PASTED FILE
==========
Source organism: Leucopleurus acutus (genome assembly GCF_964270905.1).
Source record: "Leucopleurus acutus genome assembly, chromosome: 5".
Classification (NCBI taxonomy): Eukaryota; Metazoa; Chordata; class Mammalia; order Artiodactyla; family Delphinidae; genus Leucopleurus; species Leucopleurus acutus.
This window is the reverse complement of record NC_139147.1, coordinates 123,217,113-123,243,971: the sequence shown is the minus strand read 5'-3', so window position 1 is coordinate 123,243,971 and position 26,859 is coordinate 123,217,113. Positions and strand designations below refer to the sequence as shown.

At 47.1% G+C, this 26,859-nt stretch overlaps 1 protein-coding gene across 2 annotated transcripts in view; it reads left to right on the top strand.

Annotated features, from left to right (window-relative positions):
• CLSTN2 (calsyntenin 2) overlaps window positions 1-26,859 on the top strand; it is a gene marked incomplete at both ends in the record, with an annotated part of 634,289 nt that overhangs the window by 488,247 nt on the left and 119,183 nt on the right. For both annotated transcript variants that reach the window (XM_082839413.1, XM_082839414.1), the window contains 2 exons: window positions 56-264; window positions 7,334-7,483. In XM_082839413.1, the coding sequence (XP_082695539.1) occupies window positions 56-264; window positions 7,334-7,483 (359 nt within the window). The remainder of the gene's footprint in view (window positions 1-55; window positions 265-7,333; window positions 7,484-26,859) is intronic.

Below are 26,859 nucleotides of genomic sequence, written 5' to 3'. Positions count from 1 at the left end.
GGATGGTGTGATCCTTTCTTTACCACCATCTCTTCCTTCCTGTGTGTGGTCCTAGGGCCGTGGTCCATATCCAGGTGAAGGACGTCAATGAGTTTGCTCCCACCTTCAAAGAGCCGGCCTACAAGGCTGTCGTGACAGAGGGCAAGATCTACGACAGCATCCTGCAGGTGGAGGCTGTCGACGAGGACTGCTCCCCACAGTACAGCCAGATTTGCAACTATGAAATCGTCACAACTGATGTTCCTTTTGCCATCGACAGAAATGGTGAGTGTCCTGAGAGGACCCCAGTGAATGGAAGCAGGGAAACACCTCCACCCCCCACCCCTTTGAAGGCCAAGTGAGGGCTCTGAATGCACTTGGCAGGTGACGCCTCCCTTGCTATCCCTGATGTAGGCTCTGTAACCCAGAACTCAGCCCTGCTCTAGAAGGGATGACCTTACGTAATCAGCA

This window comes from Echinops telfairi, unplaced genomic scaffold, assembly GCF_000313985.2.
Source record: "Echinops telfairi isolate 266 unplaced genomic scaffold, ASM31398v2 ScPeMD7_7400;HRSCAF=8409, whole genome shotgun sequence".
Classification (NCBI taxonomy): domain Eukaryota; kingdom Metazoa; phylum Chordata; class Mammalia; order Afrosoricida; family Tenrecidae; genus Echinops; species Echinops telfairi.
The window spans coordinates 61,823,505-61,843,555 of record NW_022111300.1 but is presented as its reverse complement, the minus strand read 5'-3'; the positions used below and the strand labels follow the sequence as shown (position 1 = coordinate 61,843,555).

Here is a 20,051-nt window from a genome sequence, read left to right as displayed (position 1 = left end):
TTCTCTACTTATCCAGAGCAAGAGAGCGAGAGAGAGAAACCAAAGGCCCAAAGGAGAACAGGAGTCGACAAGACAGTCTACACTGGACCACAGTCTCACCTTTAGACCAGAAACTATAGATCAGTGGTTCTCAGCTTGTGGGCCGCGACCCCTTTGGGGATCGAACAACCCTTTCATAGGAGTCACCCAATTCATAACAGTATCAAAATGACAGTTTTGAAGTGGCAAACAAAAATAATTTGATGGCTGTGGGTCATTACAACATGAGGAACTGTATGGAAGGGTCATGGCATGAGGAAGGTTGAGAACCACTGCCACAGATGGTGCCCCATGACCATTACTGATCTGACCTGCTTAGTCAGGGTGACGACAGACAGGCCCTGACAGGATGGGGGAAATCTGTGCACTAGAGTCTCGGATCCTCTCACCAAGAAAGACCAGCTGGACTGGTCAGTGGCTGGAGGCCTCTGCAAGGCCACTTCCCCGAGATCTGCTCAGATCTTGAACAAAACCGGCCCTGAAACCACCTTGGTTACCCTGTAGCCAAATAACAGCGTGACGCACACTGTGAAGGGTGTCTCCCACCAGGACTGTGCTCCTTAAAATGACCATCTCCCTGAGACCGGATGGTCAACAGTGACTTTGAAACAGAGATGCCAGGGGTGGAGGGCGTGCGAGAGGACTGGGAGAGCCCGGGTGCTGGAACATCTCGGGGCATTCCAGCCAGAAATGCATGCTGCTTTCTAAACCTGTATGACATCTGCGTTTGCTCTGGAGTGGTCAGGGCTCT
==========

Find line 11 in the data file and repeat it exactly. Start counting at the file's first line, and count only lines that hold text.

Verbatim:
Source record: "Echinops telfairi isolate 266 unplaced genomic scaffold, ASM31398v2 ScPeMD7_7400;HRSCAF=8409, whole genome shotgun sequence".